AWS IoT Analytics data pipeline diagram
Once the enriched data is stored in the AWS IoT Analytics data store the data is ready to be queried. You retrieve data from a data store by creating an AWS IoT Analytics dataset. Datasets are generated using SQL expressions on the data in a data store, and in our use case, the dataset repeats the query every five minutes.

AWS IoT Analytics Dataflow diagram

Data Processing

To record and monitor the incoming flow of data from AWS IoT Analytics, use AWS IoT Events, which can automatically send the dataset contents to an AWS IoT Events input. In our use case we are sending datasets every five minutes. We use the asset ID as a key by an event detector created in AWS IoT Events for each asset, which then runs custom, pre-defined conditional logic that is triggered by the incoming data and an internal timer.

AWS IoT Events Dataflow diagram


The event detector saves the input data to a DynamoDB table and resets a five minute timer. After this time period, the event detector triggers a message as an input to a second event detector which is used to merge all the incoming messages to send a single consolidated message. Let’s consider a scenario where we are monitoring 100 assets in a manufacturing plant, and every asset is sending an alarm. Without this second event detector identified to output a single alarm on behalf of all those assets, each asset event detector would send its own alarm message that may inundate the target mailbox. This would require additional and time consuming analysis of many email notifications, thereby further delaying any response needed to address the alarms. Because this specific event detector is be able to monitor alarms across the whole site, it can escalate the alarms accordingly.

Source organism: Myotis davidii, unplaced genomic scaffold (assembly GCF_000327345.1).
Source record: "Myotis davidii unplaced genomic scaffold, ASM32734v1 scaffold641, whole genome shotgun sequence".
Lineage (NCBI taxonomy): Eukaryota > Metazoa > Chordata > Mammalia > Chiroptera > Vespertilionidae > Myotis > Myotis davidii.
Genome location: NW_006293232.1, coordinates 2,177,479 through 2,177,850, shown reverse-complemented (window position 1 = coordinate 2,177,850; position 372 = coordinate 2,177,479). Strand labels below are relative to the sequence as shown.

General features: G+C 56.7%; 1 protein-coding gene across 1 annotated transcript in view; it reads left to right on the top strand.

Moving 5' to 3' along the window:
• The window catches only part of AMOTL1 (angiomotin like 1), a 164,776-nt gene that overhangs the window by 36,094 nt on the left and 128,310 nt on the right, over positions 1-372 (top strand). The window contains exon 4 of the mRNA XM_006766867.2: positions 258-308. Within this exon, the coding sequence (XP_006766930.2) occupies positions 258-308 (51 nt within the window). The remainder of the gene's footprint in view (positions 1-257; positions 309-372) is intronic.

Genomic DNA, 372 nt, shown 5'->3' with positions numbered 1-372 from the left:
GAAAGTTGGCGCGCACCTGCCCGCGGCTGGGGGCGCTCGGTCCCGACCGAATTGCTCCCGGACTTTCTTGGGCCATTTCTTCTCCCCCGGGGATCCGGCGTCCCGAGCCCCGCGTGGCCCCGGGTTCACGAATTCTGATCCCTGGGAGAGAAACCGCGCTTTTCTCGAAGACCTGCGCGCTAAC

AWS IoT Events Detector: KPI's Recorder

Cleaning up

To avoid incurring future charges, delete the CloudFormation stack.


This post has presented a simple architecture built around three services: AWS IoT Events, AWS IoT Analytics, and Step Functions. The architecture addresses challenges often encountered when it comes to ingesting data from disparate systems. This architecture can also be used for collecting and processing data to be used for training machine learning models.

To get started and deploy the architecture described in this article, use this CloudFormation template.